As shown in Table 1, median BMI in childhood was similar across the three cohorts (1946: 17.0 kg/m2 (IQR: 15.8, 18.4), 1958: 17.0 kg/m2 (15.8,18.5) and 1970: 16.5 kg/m2 (15.5, 17.9)) whereas in adulthood, median BMI increased in the more recently born cohorts (NSHD: 24.8 kg/m2 (22.6; 27.5), NCDS: 25.2 kg/m2 (23.3; 28.2) and 26.0 kg/m2 (23.3; 29.3)). This is reflected in the similar prevalence rate of obesity across the three cohorts at age 11 but an increased prevalence in more recent cohorts at age 42 years.

Table 1 Descriptive statistics

Tracking across the BMI distribution

A pattern of greater tracking at higher quantiles of the BMI distribution was observed consistently across the cohorts and sexes. For example, unadjusted tracking estimates at the 10th quantile for men were 0.31 (95% CI: 0.20; 0.41) in the 1946 cohort, 0.30 (0.26; 0.34) in the 1958 and 0.24 (0.19; 0.30) in the 1970 cohort (supplementary table 1). These estimates increased to 0.71 (0.61; 0.82), 0.62 (0.53; 0.71) and 0.56 (0.47; 0.65), respectively, at the 90th quantile.

Tracking by socioeconomic position


In the 1946 and 1958 cohorts, there was no evidence to indicate that socioeconomic inequalities exist in child-adult BMI tracking (i.e. overlapping lines for ‘low’ and ‘high’ educational background groups) (Table 2 & Figs. 13). While a pattern of stronger tracking in those men from the ‘low educational background’ group (relative to high) may be emerging in the most recent cohort (i.e. line for ‘low educational background’ consistently higher than that for ‘high educational background’), the strength of evidence for this was inconsistent. For example, tracking coefficients in the 1970 cohort at the 50th, 70th and 90th quantiles were 0.09 (−0.01; 0.19, p(difference) = 0.085), 0.17 (0.06; 0.29, p(difference) = 0.004) and 0.11 (−0.09; 0.27, p(difference) = 0.337) higher in those from the ‘low educational background’ group (vs high) (Table 2).

Table 2 BMI tracking between ages 11–42 years in men by SEP group (defined using parental education) and cohort, estimated using quantile regression
Fig. 1

BMI tracking in ‘high educational background’ and ‘low educational background’ groups between ages 11–42 years in men in the 1946 cohort (n = 1249)

Fig. 2

BMI tracking in ‘high educational background’ and ‘low educational background’ groups between ages 11–42 years in men in the 1958 cohort (n = 3860)

Fig. 3

BMI tracking in ‘high educational background’ and ‘low educational background’ groups between ages 11–42 years in men in the 1970 cohort (n = 2594)

In analyses classifying childhood SEP based on father’s occupational social class, a similar pattern was observed, with the strongest evidence observed in the most recent cohort in the upper region of the BMI distribution (Supplementary Table 2 & Supplementary Figs. 13).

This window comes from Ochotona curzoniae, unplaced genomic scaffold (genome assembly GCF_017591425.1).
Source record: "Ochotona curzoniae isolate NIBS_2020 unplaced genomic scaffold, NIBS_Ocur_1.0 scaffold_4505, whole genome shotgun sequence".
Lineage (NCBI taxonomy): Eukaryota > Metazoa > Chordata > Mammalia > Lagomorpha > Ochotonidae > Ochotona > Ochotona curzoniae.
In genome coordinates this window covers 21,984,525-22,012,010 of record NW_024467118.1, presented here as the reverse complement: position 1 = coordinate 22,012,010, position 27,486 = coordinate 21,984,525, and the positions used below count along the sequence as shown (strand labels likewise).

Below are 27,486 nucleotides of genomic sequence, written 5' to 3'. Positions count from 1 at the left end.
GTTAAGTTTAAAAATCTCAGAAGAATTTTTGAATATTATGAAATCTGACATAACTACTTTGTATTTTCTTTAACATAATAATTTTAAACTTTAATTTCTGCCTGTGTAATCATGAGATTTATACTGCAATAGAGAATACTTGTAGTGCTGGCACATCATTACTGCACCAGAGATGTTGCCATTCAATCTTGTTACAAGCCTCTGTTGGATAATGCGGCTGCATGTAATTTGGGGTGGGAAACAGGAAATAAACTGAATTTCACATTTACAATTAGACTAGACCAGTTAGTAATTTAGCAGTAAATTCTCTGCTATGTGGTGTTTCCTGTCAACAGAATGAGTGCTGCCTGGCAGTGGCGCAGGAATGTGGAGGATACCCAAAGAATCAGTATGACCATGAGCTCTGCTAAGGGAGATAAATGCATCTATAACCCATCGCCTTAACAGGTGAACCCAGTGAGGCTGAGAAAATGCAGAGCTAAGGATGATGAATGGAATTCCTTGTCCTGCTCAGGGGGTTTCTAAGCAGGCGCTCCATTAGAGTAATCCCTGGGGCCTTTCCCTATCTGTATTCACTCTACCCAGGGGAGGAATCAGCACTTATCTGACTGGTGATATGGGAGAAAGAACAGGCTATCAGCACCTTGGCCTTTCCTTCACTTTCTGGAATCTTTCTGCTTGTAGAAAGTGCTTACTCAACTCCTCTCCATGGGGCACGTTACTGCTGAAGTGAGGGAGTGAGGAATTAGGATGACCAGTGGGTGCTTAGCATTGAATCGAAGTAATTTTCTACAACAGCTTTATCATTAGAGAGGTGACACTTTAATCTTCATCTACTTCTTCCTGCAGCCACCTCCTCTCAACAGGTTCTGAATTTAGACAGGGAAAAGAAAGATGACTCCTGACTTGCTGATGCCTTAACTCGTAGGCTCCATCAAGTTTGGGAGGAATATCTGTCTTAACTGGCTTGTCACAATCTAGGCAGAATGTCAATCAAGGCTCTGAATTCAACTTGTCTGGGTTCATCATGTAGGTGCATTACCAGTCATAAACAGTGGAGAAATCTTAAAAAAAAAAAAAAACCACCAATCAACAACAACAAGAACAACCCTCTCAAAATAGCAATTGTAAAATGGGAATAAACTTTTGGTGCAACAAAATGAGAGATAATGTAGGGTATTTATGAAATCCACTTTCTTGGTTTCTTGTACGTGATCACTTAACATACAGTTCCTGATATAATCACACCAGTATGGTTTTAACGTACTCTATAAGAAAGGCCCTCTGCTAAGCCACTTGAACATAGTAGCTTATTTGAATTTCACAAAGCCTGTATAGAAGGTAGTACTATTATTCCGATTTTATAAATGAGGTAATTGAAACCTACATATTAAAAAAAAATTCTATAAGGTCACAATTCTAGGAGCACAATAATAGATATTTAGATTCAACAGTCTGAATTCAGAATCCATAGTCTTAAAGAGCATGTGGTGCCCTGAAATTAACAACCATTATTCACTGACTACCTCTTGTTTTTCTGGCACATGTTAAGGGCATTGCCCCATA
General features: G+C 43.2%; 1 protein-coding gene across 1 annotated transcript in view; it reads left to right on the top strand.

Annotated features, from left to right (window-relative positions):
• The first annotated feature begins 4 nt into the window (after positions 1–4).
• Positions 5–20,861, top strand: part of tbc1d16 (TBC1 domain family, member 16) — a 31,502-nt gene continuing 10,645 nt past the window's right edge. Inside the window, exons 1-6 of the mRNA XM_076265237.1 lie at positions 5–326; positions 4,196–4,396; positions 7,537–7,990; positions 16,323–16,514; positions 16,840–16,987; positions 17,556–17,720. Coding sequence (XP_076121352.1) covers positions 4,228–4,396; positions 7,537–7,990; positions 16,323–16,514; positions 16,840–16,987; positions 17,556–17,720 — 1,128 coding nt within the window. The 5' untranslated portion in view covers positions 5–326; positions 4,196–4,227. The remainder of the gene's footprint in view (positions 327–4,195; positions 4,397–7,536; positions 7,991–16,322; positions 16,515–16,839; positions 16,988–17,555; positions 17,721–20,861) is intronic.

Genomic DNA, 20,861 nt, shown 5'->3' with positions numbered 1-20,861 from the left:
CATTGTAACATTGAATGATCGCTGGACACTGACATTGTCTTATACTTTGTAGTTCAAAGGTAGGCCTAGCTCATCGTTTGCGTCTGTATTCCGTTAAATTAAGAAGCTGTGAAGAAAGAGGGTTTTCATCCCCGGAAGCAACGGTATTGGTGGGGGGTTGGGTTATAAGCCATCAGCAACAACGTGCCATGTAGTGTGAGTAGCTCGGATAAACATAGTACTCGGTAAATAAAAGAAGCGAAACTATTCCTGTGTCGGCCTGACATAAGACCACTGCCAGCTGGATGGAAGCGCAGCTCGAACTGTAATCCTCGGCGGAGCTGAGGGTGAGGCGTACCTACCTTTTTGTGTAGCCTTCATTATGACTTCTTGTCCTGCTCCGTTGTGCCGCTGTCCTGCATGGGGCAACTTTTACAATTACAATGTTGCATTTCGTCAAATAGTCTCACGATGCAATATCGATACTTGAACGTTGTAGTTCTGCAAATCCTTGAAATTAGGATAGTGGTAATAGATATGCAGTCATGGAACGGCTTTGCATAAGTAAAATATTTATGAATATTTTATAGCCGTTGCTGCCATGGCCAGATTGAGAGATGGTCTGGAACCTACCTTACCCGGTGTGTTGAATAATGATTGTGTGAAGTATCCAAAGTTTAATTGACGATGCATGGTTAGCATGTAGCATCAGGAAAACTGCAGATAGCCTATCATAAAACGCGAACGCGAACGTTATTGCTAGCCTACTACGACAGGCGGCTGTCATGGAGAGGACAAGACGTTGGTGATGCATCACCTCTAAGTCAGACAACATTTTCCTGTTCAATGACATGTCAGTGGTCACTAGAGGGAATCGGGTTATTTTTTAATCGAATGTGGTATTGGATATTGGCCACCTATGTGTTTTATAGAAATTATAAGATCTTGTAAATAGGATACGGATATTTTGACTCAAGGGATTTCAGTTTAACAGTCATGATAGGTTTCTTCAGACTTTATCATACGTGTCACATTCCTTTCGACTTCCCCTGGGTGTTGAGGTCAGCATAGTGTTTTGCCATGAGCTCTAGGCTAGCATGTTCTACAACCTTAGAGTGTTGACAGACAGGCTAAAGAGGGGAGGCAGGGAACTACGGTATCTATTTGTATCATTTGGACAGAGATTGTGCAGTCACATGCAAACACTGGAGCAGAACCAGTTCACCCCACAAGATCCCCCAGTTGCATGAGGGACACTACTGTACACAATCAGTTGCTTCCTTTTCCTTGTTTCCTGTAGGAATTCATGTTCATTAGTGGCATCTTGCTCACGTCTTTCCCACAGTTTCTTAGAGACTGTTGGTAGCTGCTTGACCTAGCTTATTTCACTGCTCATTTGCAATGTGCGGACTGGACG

In women, only in the most recent cohort, and at the higher end of the BMI distribution, was moderate to strong evidence observed. For example, women in the 1970 cohort from ‘low educational backgrounds’ had tracking coefficients at the 50th, 70th and 90th quantiles which were 0.06 (−0.04; 0.15, p(difference) = 0.269), 0.19 (0.06; 0.31, p(difference) = 0.003) and 0.22 (0.02; 0.43, p(difference) = 0.033) higher, respectively, than those from ‘high educational backgrounds’ (Table 3 and Figs. 46).

Table 3 BMI tracking between ages 11–42 years in women by SEP group (defined using parental education) and cohort, estimated using quantile regression
Fig. 4

BMI tracking in ‘high educational background’ and ‘low educational background’ groups between ages 11–42 years in women in the 1946 cohort (n = 1221)

Fig. 5

BMI tracking in ‘high educational background’ and ‘low educational background’ groups between ages 11–42 years in women in the 1958 cohort (n = 3887)

Fig. 6

BMI tracking in ‘high educational background’ and ‘low educational background’ groups between ages 11–42 years in women in the 1970 cohort (n = 2729)

Analyses substituting parental education with father’s social class revealed a similar pattern to that observed using educational background. There was no pattern of SEP inequalities in BMI tracking in the 1946 and 1958 cohorts (i.e. overlapping lines for ‘low’ and ‘high’ social class groups). In the 1970 cohort however, a pattern of higher tracking in women from ‘low social class’ backgrounds was observed i.e. line for ‘low social class’ consistently higher than that for ‘high social class’), though the strength of evidence was weak (Supplementary Table 3 and Supplementary Figs. 46).


In this exploratory analysis in three British birth cohorts, with data from over 15,500 participants spanning from ages 11–42 years (1957–2012), we observed higher child-adulthood tracking at the higher quantiles of the BMI distribution. While the strength of this tracking did not appear to systematically differ by socioeconomic group, there was suggestive evidence that tracking was stronger in lower socioeconomic groups among the 1970 cohort, especially in women.

The estimates of BMI tracking between 11–42 years at the median quantile in each of the three cohorts used in this study were similar to that reported by Bayer et al. [12] for a similar follow-up period, in their meta-analysis of BMI tracking over the life course (r = 0.4) [12]. Furthermore, the meta-analysis also supports our finding that the strength of tracking varies across the BMI distribution. Specifically, the meta-analysis observed that for each unit increase in average study BMI, tracking correlation coefficients increased by 0.018. The high prevalence of obesity in today’s children, alongside the finding that tracking is stronger at the upper end of the BMI distribution, suggests that a high proportion of children are likely to track in this weight classification throughout life and thus are likely to experience increased exposure to a range of cardiovascular risk factors and ultimately, an increased burden of non-communicable diseases [30,31,32].